Antigen presentation by human melanoma cells expressing histocompatibility class II antigens and its relationship to autologous T cell immunity
Biologically early primary melanoma has been shown to evoke an antigen driven T cell response which becomes attenuated with the evolution of the metastatic phenotype. Melanoma cells of early disease act as competent antigen presenting cells, presenting model (tetanus toxoid) antigens in association with HLA-class II molecules to CD4$\sp+$ T helper cells. This function is lost with tumor progression. Also the HLA-class II dependent autologous T cell response to melanoma was found to be similar to the above model in that it was sensitive to agents that inhibit 'classical' antigen presentation. Therefore tumor antigens seen in the context of HLA-class II antigens by peripheral blood T cells seem to be actively presented by stimulating tumor cells. HLA-DR proteins isolated from metastatic melanoma cells, unlike those from early primary disease, do not present antigen in an artificial membrane system. To further implicate dysfunction of these proteins in tumor progression we have infected tumor cell lines with a retroviral vector containing highly characterized, full-length HLA-DR$\beta$1 cDNAs. Finally, HLA-DR positive metastatic melanoma cells, previously unable to present antigen, that were transduced with HLA-DR-$\beta$1 genes successfully presented antigen to antigen-specific, HLA-DR-matched T cell clones. These findings suggest that in the course of tumor progression a pathway to evade the host immune response is through evolving abnormalities in HLA-class II proteins.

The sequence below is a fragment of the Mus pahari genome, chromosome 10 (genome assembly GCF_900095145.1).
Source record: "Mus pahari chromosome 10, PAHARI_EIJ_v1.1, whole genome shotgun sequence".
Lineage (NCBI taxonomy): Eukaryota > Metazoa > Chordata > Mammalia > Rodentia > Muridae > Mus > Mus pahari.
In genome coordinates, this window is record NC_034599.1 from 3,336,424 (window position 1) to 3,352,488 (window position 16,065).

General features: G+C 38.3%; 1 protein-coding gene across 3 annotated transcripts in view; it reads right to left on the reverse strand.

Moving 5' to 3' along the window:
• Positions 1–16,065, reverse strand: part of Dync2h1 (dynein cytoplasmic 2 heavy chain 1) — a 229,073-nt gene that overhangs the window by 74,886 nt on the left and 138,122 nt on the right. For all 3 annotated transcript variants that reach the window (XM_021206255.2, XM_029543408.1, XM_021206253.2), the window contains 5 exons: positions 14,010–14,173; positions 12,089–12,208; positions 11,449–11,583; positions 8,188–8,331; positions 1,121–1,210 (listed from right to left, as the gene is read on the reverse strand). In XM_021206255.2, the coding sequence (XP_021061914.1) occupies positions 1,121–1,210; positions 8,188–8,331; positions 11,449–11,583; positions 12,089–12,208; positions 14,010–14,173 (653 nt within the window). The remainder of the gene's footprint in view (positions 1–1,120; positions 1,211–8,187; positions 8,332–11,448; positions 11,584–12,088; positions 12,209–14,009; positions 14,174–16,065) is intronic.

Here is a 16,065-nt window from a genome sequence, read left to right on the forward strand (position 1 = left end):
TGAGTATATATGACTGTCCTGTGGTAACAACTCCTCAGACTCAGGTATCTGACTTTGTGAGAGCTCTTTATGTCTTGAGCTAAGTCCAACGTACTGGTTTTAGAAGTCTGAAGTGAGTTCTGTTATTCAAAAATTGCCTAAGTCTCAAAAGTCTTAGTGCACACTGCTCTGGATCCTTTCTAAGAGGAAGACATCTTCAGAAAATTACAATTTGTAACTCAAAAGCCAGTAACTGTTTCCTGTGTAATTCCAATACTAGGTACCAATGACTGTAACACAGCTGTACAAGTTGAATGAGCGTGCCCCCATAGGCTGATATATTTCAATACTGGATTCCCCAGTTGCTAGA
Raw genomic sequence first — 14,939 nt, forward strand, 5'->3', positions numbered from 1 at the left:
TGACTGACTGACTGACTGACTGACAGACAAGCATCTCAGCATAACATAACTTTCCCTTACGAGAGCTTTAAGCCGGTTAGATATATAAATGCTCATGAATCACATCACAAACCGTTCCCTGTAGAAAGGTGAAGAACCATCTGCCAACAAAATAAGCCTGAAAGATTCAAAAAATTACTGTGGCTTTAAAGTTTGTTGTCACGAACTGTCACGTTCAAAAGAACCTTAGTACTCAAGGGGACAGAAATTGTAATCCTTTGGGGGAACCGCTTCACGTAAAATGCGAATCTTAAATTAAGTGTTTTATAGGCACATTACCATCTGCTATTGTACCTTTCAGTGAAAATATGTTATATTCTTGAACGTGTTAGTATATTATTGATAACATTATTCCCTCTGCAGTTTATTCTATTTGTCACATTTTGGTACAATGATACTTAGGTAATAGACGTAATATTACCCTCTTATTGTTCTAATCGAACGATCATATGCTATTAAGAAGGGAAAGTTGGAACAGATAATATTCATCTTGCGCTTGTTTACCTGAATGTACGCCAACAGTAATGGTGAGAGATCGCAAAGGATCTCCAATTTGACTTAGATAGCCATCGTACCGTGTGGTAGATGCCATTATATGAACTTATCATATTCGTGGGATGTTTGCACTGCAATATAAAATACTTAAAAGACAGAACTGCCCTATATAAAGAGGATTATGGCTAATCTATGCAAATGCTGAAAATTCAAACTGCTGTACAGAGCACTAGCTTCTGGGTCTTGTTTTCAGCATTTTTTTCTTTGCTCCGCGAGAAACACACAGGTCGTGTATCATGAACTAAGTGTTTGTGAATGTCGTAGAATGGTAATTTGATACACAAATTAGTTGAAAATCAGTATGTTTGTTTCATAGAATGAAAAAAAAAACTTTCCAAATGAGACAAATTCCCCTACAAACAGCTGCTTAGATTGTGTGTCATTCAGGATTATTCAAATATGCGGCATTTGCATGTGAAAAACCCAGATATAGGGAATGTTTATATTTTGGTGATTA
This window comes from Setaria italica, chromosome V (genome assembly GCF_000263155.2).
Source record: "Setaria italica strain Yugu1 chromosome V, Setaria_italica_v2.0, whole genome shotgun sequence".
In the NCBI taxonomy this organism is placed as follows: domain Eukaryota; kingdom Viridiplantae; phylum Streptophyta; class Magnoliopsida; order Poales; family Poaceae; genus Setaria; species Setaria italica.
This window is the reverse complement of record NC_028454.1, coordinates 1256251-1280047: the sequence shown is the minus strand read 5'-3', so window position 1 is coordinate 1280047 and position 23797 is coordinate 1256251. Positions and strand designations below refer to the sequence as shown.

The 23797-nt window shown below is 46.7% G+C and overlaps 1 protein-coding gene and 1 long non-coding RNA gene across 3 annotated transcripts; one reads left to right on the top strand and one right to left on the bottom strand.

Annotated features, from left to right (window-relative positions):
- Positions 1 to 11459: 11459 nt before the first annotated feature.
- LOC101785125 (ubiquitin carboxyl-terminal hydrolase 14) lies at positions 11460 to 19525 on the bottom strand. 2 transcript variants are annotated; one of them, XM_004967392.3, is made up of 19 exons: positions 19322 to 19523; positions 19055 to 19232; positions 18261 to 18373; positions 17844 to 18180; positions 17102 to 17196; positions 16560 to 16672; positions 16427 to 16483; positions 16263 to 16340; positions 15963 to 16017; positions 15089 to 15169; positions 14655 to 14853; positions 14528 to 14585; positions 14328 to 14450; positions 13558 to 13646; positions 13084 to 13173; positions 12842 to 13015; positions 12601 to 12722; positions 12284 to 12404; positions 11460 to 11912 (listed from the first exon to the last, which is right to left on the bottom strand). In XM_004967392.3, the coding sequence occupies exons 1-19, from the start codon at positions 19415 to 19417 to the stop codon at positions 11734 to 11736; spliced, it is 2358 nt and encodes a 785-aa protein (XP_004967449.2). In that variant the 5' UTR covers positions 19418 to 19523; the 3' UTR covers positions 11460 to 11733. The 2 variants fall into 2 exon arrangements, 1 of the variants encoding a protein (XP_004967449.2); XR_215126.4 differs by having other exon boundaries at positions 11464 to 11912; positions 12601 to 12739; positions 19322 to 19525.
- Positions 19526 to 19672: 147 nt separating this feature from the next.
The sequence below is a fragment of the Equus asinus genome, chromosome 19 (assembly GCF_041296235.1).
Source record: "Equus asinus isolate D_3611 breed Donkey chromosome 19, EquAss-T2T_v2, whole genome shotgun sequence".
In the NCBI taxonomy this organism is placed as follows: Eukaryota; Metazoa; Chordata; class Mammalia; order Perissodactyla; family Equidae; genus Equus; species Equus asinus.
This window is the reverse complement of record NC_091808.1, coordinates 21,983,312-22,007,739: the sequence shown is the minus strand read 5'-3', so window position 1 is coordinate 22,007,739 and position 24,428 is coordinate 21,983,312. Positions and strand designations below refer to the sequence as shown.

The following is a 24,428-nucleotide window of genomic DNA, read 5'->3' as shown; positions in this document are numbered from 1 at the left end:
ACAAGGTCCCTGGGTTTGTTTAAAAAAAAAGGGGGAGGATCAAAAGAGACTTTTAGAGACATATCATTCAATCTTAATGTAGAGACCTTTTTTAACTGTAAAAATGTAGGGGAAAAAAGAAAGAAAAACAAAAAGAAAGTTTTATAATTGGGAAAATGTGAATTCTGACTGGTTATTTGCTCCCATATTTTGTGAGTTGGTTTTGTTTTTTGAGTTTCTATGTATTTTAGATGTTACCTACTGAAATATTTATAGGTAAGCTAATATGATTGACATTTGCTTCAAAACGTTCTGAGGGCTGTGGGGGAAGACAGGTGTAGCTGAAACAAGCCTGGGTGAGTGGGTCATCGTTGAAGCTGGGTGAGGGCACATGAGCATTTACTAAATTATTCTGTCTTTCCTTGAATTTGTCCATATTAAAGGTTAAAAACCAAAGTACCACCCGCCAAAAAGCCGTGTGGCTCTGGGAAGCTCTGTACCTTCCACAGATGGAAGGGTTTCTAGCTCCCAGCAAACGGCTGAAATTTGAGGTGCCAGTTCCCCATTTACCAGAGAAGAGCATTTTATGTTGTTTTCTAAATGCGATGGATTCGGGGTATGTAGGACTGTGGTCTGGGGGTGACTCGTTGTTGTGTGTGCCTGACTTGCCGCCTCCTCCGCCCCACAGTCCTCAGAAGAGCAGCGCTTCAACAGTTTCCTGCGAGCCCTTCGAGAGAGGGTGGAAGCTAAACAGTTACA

Alexander, Michael Allen, "Antigen presentation by human melanoma cells expressing histocompatibility class II antigens and its relationship to autologous T cell immunity" (1992). Dissertations available from ProQuest. AAI9235107.